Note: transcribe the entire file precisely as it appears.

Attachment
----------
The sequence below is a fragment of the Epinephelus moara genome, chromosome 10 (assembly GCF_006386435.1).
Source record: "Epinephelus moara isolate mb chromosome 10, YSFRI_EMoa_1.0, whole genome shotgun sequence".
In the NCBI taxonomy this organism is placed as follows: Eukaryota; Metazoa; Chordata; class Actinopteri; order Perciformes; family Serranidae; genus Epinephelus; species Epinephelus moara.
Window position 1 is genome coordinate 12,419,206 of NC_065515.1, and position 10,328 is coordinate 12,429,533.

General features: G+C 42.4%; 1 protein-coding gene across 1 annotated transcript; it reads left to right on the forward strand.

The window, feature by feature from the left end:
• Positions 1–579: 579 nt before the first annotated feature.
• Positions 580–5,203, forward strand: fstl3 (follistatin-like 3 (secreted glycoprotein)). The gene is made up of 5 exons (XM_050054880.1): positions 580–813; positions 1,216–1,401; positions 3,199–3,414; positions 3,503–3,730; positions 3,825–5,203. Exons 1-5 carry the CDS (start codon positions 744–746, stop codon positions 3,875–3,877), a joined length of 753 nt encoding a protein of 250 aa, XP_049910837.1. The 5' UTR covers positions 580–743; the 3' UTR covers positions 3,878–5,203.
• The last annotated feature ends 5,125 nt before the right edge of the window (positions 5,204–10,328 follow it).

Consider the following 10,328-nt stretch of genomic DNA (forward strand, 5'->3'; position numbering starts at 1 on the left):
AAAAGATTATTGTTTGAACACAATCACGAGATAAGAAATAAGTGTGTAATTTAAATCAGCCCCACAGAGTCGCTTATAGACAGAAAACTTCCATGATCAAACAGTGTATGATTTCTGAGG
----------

The sequence below is a fragment of the Epinephelus moara genome, chromosome 10 (assembly GCF_006386435.1).
Source record: "Epinephelus moara isolate mb chromosome 10, YSFRI_EMoa_1.0, whole genome shotgun sequence".
In the NCBI taxonomy this organism is placed as follows: Eukaryota; Metazoa; Chordata; class Actinopteri; order Perciformes; family Serranidae; genus Epinephelus; species Epinephelus moara.
Window position 1 is genome coordinate 12,419,206 of NC_065515.1, and position 10,328 is coordinate 12,429,533.

General features: G+C 42.4%; 1 protein-coding gene across 1 annotated transcript; it reads left to right on the forward strand.

The window, feature by feature from the left end:
• Positions 1–579: 579 nt before the first annotated feature.
• Positions 580–5,203, forward strand: fstl3 (follistatin-like 3 (secreted glycoprotein)). The gene is made up of 5 exons (XM_050054880.1): positions 580–813; positions 1,216–1,401; positions 3,199–3,414; positions 3,503–3,730; positions 3,825–5,203. Exons 1-5 carry the CDS (start codon positions 744–746, stop codon positions 3,875–3,877), a joined length of 753 nt encoding a protein of 250 aa, XP_049910837.1. The 5' UTR covers positions 580–743; the 3' UTR covers positions 3,878–5,203.
• The last annotated feature ends 5,125 nt before the right edge of the window (positions 5,204–10,328 follow it).

Consider the following 10,328-nt stretch of genomic DNA (forward strand, 5'->3'; position numbering starts at 1 on the left):
AAAAGATTATTGTTTGAACACAATCACGAGATAAGAAATAAGTGTGTAATTTAAATCAGCCCCACAGAGTCGCTTATAGACAGAAAACTTCCATGATCAAACAGTGTATGATTTCTGAGG